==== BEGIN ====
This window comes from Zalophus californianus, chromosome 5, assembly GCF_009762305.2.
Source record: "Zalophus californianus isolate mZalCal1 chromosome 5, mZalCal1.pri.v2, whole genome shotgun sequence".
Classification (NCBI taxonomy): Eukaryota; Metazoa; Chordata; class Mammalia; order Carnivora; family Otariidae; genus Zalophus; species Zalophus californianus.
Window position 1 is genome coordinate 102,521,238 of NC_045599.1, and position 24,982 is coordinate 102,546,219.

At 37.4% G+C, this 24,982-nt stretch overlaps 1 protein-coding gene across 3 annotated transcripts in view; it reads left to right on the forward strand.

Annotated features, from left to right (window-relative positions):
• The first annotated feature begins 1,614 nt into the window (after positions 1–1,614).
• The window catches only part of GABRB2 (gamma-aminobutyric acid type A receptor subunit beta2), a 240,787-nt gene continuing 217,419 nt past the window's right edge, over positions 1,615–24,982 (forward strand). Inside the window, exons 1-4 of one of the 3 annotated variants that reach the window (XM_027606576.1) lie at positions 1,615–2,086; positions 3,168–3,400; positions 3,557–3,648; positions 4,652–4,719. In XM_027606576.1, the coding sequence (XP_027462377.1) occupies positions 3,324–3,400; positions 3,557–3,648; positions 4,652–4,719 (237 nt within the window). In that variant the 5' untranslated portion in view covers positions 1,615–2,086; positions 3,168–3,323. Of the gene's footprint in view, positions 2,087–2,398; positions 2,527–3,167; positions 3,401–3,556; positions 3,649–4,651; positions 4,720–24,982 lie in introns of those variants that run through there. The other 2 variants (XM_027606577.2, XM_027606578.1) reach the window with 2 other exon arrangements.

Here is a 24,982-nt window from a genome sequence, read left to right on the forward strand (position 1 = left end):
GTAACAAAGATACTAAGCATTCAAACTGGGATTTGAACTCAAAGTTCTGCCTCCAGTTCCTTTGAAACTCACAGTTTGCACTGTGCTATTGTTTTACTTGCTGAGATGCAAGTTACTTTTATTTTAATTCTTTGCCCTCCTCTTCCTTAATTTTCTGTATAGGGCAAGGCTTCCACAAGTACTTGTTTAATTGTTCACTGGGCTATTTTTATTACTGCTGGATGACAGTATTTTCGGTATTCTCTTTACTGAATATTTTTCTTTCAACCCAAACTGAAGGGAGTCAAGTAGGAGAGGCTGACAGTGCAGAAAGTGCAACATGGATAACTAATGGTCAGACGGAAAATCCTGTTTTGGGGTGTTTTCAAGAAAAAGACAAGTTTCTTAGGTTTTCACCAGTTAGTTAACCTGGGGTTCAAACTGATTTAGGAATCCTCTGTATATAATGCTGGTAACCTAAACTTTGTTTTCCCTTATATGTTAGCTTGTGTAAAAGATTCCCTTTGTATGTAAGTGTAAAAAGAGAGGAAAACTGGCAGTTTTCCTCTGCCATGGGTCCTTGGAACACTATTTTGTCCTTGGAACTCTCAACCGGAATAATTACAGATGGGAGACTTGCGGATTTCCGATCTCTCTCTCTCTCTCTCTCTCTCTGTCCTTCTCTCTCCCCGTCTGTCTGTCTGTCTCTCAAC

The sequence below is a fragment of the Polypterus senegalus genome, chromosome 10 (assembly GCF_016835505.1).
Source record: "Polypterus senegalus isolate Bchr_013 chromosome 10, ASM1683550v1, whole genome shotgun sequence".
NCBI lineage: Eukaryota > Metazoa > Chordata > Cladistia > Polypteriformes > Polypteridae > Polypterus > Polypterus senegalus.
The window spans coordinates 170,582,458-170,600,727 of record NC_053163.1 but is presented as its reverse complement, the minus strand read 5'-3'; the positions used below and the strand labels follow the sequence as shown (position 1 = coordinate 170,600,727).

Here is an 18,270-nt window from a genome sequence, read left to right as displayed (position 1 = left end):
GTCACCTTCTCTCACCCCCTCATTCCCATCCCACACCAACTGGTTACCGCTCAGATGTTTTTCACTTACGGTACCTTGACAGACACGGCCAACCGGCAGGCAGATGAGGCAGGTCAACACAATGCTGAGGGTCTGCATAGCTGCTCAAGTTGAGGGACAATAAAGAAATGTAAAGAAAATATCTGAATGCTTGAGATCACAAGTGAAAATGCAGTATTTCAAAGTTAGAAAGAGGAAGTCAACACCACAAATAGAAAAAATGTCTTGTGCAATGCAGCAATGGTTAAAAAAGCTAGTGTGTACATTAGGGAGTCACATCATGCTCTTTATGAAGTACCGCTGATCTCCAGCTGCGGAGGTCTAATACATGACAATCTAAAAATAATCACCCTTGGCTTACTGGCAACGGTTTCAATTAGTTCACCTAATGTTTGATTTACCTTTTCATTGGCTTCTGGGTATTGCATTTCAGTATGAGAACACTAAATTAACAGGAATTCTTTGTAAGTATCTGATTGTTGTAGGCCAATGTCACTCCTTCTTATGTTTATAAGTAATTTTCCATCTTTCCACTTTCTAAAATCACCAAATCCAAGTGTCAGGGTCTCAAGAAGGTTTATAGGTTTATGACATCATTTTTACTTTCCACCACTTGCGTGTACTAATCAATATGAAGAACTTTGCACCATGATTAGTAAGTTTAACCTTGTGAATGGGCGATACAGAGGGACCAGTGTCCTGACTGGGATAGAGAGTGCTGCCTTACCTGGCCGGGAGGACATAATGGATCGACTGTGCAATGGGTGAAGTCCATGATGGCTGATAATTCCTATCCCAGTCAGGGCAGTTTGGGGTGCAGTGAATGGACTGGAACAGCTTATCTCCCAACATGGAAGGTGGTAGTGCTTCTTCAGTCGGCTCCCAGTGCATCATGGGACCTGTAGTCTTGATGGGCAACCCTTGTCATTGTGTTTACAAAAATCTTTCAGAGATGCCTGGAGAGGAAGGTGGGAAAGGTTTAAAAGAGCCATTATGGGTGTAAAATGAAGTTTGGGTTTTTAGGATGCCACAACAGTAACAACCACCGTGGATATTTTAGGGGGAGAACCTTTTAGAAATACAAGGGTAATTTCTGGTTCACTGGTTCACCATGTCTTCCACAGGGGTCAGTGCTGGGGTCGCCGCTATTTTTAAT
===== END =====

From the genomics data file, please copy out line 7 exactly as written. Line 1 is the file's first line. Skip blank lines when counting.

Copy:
• The first annotated feature begins 1,614 nt into the window (after positions 1–1,614).